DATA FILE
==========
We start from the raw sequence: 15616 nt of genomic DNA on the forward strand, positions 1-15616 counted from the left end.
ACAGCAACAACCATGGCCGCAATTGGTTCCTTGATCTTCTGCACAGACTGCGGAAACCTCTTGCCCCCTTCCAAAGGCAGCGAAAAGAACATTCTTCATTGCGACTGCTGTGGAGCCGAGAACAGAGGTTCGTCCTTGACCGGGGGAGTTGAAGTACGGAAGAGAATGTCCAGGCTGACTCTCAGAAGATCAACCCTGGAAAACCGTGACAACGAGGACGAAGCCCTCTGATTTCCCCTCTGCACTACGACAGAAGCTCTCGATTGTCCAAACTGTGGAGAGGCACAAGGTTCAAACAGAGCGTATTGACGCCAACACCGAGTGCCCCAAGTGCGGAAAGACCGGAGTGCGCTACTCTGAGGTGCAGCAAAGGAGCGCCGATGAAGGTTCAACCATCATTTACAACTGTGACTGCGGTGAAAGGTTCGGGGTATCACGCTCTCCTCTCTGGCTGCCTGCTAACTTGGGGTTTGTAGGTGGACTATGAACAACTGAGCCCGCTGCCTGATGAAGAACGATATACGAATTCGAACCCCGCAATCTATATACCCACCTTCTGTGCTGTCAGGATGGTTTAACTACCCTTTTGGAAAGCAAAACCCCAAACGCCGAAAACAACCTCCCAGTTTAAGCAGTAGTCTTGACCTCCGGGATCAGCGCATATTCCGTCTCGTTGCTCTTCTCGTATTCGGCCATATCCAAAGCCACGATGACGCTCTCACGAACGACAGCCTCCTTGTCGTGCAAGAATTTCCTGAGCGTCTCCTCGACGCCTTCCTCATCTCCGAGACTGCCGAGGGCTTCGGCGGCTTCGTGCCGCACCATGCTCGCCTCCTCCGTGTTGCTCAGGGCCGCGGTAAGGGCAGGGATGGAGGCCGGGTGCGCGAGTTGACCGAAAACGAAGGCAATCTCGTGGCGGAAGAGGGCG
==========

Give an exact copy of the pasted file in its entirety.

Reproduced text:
We start from the raw sequence: 15616 nt of genomic DNA on the forward strand, positions 1-15616 counted from the left end.
ACAGCAACAACCATGGCCGCAATTGGTTCCTTGATCTTCTGCACAGACTGCGGAAACCTCTTGCCCCCTTCCAAAGGCAGCGAAAAGAACATTCTTCATTGCGACTGCTGTGGAGCCGAGAACAGAGGTTCGTCCTTGACCGGGGGAGTTGAAGTACGGAAGAGAATGTCCAGGCTGACTCTCAGAAGATCAACCCTGGAAAACCGTGACAACGAGGACGAAGCCCTCTGATTTCCCCTCTGCACTACGACAGAAGCTCTCGATTGTCCAAACTGTGGAGAGGCACAAGGTTCAAACAGAGCGTATTGACGCCAACACCGAGTGCCCCAAGTGCGGAAAGACCGGAGTGCGCTACTCTGAGGTGCAGCAAAGGAGCGCCGATGAAGGTTCAACCATCATTTACAACTGTGACTGCGGTGAAAGGTTCGGGGTATCACGCTCTCCTCTCTGGCTGCCTGCTAACTTGGGGTTTGTAGGTGGACTATGAACAACTGAGCCCGCTGCCTGATGAAGAACGATATACGAATTCGAACCCCGCAATCTATATACCCACCTTCTGTGCTGTCAGGATGGTTTAACTACCCTTTTGGAAAGCAAAACCCCAAACGCCGAAAACAACCTCCCAGTTTAAGCAGTAGTCTTGACCTCCGGGATCAGCGCATATTCCGTCTCGTTGCTCTTCTCGTATTCGGCCATATCCAAAGCCACGATGACGCTCTCACGAACGACAGCCTCCTTGTCGTGCAAGAATTTCCTGAGCGTCTCCTCGACGCCTTCCTCATCTCCGAGACTGCCGAGGGCTTCGGCGGCTTCGTGCCGCACCATGCTCGCCTCCTCCGTGTTGCTCAGGGCCGCGGTAAGGGCAGGGATGGAGGCCGGGTGCGCGAGTTGACCGAAAACGAAGGCAATCTCGTGGCGGAAGAGGGCG